How it did that stuff is, I think, profoundly interesting, it's the question that will be examined again and again when this period of technology history is written. How did Apple do it? We have the privilege to be living through these events so I feel we should all make an effort to truly understand what is going on, and not fall back on simplistic half truths even if they are very reassuring to one's world view.

RE: Oh come on...
By themaster08 on 12/18/2011 5:43:47 AM , Rating: 2
Ask yourself these questions...

If Apple were to go out of business today, how would that have an effect on business and the economy?

If Microsoft were to go out of business today, how would that have an effect on business and the economy?

Perhaps the answers should put the true importance Apple in the technology world into perspective for you.

RE: Oh come on...
By Tony Swash on 12/18/11, Rating: 0
RE: Oh come on...
By themaster08 on 12/18/2011 8:23:24 AM , Rating: 3
As opposed to living in denial?

Clearly you have no understanding of how insignificant Apple are within business.

Early this year they discontinued their XScale line of rack-mounted servers, solidifying their commitment to business application.

Whilst the iPhone may be growing in business adoption, there are viable alternatives that could easily be used instead that would have no impact upon the business. Can you name me a true alternative to Microsoft Small Business Server for small/medium size businesses?

Can you name me a true, affordable alternative business operating system that is fully integrated for self as well as centralised management?

Your silly dream of self management is absurd. You've clearly never worked in IT. Collaboration of information, files, ideas, security, productivity, communication always have, and always will rely on centralised management of IT systems. Do you really think that each node becoming its own email, file, print, management, name server is viable? You're an absolute fool. The best product and the only viable option for many businesses, that caters to all if the aforementioned needs, and much more, is the Microsoft Windows and server products. Nothing else comes close.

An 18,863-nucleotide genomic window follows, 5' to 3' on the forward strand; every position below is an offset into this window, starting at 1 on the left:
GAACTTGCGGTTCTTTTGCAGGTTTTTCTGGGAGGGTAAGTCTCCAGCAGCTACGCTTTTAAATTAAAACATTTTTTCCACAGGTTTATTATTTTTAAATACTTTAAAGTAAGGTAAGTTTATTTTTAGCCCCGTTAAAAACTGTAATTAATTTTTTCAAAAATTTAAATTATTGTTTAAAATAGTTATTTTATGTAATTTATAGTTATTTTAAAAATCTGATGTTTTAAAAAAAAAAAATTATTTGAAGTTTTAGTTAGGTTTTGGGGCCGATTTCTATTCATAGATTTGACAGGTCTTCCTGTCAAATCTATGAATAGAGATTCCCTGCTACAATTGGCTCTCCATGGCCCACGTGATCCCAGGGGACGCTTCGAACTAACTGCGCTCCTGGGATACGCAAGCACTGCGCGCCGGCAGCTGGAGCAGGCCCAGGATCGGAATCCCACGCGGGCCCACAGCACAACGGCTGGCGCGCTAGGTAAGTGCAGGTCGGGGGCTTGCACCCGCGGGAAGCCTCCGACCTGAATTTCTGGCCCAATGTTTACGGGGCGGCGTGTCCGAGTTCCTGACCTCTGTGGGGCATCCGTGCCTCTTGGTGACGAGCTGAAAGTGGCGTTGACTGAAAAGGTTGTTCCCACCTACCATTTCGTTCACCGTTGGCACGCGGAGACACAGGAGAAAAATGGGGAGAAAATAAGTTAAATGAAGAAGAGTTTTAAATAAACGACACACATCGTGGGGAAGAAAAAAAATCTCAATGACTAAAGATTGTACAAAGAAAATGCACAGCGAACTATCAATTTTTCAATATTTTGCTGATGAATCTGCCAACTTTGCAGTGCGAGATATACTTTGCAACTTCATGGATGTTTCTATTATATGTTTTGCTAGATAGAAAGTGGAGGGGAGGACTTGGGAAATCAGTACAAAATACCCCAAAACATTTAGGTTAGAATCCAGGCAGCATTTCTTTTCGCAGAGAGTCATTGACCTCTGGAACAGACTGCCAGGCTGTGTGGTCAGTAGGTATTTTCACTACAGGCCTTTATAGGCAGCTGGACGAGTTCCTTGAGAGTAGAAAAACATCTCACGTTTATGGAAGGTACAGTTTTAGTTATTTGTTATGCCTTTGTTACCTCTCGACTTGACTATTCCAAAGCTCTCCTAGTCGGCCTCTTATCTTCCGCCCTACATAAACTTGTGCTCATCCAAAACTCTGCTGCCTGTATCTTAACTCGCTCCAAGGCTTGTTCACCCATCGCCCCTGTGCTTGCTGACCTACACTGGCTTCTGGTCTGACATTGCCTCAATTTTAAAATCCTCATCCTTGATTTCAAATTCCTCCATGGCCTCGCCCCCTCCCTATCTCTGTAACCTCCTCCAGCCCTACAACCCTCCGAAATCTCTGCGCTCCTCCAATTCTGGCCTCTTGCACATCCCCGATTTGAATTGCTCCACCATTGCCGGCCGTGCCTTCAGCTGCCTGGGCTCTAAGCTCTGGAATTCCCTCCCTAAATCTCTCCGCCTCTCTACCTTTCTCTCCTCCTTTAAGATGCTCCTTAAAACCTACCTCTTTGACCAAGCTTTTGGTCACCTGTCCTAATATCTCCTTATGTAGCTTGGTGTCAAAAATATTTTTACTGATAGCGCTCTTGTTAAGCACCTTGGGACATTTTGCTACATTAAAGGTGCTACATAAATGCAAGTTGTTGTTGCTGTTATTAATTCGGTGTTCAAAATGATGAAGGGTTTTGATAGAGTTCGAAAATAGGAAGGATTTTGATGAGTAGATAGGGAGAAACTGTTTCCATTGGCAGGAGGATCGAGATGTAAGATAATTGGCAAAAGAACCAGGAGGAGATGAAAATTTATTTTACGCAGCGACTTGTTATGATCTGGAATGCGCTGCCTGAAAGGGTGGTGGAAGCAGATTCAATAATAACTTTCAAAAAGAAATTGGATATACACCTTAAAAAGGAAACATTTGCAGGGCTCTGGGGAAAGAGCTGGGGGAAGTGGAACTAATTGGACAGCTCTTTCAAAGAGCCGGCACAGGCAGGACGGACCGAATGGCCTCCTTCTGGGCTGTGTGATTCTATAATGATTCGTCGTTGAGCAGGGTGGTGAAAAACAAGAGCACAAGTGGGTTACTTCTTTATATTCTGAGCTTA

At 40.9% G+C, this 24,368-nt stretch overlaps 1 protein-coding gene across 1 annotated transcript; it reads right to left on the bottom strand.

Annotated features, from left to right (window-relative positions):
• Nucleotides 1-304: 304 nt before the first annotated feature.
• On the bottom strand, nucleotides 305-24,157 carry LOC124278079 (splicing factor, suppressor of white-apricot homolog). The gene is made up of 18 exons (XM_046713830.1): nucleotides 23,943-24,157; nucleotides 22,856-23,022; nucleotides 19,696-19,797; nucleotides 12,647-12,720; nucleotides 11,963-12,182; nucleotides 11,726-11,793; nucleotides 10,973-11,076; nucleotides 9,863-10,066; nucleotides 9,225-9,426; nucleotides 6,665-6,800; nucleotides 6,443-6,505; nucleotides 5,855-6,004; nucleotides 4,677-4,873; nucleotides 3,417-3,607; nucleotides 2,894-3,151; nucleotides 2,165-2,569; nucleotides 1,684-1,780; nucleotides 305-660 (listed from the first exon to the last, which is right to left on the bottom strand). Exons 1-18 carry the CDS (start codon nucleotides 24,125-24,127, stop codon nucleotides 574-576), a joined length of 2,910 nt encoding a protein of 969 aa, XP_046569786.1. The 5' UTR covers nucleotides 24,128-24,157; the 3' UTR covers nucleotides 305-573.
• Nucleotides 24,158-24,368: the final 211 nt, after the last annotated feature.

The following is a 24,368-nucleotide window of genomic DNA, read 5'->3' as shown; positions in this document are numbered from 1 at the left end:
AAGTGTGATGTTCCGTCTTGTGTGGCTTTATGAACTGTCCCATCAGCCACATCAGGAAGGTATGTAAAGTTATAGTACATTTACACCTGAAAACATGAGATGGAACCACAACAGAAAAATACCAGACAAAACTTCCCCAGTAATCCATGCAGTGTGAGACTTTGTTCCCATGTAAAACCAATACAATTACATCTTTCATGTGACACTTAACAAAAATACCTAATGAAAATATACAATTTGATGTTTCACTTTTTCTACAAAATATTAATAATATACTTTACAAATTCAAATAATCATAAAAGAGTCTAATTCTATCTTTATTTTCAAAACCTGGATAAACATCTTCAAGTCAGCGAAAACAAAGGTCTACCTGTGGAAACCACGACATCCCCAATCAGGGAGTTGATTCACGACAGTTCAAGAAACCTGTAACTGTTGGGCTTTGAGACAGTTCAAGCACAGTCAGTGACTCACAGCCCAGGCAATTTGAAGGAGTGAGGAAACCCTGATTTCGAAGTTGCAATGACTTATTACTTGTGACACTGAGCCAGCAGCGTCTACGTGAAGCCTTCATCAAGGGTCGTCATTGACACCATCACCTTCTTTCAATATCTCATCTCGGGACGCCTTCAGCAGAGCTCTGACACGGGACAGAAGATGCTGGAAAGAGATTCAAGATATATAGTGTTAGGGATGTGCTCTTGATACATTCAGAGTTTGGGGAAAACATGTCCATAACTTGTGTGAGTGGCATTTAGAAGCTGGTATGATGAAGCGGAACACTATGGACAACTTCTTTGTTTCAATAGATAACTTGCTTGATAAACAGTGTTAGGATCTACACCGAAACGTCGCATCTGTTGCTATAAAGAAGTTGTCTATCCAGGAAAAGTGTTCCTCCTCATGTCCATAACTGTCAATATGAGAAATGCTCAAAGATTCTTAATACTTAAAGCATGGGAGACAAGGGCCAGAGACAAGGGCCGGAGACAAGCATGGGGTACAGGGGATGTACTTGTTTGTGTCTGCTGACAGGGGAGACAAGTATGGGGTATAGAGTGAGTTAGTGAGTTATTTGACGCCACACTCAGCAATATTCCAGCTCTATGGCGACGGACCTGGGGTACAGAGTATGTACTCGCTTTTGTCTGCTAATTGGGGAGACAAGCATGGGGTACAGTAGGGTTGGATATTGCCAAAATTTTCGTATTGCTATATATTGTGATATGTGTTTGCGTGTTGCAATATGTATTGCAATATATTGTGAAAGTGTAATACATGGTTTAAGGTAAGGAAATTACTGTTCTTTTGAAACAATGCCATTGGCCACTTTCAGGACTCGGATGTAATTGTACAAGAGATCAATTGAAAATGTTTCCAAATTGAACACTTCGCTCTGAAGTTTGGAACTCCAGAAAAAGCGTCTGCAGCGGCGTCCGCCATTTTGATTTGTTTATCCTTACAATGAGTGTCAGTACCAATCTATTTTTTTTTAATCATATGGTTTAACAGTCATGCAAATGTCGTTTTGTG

Your view is far too engaged in the general consumer outlook. You're unable to open your mind any further because you're unable to fathom the true complexities of I.T infrastructure. You've used Windows at work and hated it. For all you know the infrastructure could have been built on Linux. I've seen many a company run their back end through a half baked Linux mess, having a profound negative effect in the performance and reliability of their Windows nodes. Just because the IT department at your place of work were crap, that doesn't make all I.T administrators, all configurations and infrastructures based on Microsoft's products bad. That's your own personal experience based upon your own place of work. That doesn't account for the millions of other infrastructures and administrators, does it? Your view is like that of a child. Grow up.